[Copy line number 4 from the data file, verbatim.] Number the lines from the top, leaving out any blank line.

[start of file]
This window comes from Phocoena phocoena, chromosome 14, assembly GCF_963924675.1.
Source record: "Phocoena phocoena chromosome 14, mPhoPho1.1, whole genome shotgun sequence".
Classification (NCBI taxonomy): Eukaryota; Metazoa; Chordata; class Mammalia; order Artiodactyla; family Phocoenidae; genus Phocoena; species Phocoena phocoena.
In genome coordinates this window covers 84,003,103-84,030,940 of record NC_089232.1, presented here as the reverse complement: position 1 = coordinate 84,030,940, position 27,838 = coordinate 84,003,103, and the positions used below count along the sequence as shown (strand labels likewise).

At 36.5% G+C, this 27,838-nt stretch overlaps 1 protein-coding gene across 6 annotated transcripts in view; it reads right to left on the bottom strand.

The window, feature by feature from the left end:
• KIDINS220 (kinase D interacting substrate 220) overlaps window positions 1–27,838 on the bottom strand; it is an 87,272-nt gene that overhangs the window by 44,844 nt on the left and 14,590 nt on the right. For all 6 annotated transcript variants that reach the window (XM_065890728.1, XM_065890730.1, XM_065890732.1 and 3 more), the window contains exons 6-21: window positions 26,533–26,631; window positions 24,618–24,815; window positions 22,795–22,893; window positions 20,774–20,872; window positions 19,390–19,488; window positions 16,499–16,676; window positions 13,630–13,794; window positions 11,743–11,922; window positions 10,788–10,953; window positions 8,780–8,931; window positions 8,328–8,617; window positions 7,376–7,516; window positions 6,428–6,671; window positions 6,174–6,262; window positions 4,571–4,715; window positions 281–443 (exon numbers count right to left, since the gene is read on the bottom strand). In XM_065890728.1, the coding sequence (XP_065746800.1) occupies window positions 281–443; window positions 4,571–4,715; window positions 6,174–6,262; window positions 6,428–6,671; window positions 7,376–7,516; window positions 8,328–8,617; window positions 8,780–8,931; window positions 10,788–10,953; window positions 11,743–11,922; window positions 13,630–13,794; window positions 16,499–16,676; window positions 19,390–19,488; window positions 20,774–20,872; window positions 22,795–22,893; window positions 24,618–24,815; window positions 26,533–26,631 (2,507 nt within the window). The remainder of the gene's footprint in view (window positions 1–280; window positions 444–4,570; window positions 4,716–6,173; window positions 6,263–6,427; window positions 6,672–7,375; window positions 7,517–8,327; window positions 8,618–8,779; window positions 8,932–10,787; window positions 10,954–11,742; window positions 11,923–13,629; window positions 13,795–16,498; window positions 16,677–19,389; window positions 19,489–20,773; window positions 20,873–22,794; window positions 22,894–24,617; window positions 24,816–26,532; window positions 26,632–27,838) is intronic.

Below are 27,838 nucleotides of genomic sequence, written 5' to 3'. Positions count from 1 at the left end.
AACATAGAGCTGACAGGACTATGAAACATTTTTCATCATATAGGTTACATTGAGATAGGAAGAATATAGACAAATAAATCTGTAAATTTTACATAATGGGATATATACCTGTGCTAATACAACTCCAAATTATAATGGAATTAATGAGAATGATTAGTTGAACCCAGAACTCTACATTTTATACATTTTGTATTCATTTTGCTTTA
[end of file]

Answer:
In genome coordinates this window covers 84,003,103-84,030,940 of record NC_089232.1, presented here as the reverse complement: position 1 = coordinate 84,030,940, position 27,838 = coordinate 84,003,103, and the positions used below count along the sequence as shown (strand labels likewise).